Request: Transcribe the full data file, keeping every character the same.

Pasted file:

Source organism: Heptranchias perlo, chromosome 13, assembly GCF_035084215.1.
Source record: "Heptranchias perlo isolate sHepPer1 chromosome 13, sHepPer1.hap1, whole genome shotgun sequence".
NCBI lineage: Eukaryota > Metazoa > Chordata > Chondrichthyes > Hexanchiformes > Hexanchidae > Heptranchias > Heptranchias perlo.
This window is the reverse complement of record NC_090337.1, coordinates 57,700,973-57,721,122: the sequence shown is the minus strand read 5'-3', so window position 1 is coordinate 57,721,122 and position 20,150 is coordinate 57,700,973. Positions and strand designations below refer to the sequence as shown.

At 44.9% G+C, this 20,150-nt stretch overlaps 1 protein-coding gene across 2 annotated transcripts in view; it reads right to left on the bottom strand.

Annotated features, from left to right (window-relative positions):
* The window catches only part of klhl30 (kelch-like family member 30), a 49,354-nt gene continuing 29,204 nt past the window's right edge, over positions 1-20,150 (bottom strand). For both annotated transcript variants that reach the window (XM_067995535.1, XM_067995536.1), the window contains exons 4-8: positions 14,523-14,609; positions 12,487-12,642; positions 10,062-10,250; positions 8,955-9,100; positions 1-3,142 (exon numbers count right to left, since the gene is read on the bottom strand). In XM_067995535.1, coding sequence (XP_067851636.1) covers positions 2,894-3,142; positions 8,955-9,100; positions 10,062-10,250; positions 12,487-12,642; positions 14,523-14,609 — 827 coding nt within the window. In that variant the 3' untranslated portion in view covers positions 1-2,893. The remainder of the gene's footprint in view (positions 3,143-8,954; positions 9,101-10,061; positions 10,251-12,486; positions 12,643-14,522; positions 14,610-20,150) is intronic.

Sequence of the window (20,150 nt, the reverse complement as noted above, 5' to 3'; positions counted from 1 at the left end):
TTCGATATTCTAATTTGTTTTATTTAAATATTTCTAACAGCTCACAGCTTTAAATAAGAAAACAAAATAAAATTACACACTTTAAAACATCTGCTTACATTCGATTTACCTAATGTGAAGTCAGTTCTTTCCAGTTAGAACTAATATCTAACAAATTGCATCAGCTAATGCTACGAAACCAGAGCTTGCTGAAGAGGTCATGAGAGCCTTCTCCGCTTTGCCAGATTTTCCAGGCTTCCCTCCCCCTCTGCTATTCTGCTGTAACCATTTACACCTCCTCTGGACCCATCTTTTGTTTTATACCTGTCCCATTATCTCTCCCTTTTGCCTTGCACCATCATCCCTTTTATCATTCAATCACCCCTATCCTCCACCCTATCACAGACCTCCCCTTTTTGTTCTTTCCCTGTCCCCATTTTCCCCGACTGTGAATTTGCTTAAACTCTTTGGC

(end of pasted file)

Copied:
Source organism: Heptranchias perlo, chromosome 13, assembly GCF_035084215.1.
Source record: "Heptranchias perlo isolate sHepPer1 chromosome 13, sHepPer1.hap1, whole genome shotgun sequence".
NCBI lineage: Eukaryota > Metazoa > Chordata > Chondrichthyes > Hexanchiformes > Hexanchidae > Heptranchias > Heptranchias perlo.
This window is the reverse complement of record NC_090337.1, coordinates 57,700,973-57,721,122: the sequence shown is the minus strand read 5'-3', so window position 1 is coordinate 57,721,122 and position 20,150 is coordinate 57,700,973. Positions and strand designations below refer to the sequence as shown.

At 44.9% G+C, this 20,150-nt stretch overlaps 1 protein-coding gene across 2 annotated transcripts in view; it reads right to left on the bottom strand.

Annotated features, from left to right (window-relative positions):
* The window catches only part of klhl30 (kelch-like family member 30), a 49,354-nt gene continuing 29,204 nt past the window's right edge, over positions 1-20,150 (bottom strand). For both annotated transcript variants that reach the window (XM_067995535.1, XM_067995536.1), the window contains exons 4-8: positions 14,523-14,609; positions 12,487-12,642; positions 10,062-10,250; positions 8,955-9,100; positions 1-3,142 (exon numbers count right to left, since the gene is read on the bottom strand). In XM_067995535.1, coding sequence (XP_067851636.1) covers positions 2,894-3,142; positions 8,955-9,100; positions 10,062-10,250; positions 12,487-12,642; positions 14,523-14,609 — 827 coding nt within the window. In that variant the 3' untranslated portion in view covers positions 1-2,893. The remainder of the gene's footprint in view (positions 3,143-8,954; positions 9,101-10,061; positions 10,251-12,486; positions 12,643-14,522; positions 14,610-20,150) is intronic.

Sequence of the window (20,150 nt, the reverse complement as noted above, 5' to 3'; positions counted from 1 at the left end):
TTCGATATTCTAATTTGTTTTATTTAAATATTTCTAACAGCTCACAGCTTTAAATAAGAAAACAAAATAAAATTACACACTTTAAAACATCTGCTTACATTCGATTTACCTAATGTGAAGTCAGTTCTTTCCAGTTAGAACTAATATCTAACAAATTGCATCAGCTAATGCTACGAAACCAGAGCTTGCTGAAGAGGTCATGAGAGCCTTCTCCGCTTTGCCAGATTTTCCAGGCTTCCCTCCCCCTCTGCTATTCTGCTGTAACCATTTACACCTCCTCTGGACCCATCTTTTGTTTTATACCTGTCCCATTATCTCTCCCTTTTGCCTTGCACCATCATCCCTTTTATCATTCAATCACCCCTATCCTCCACCCTATCACAGACCTCCCCTTTTTGTTCTTTCCCTGTCCCCATTTTCCCCGACTGTGAATTTGCTTAAACTCTTTGGC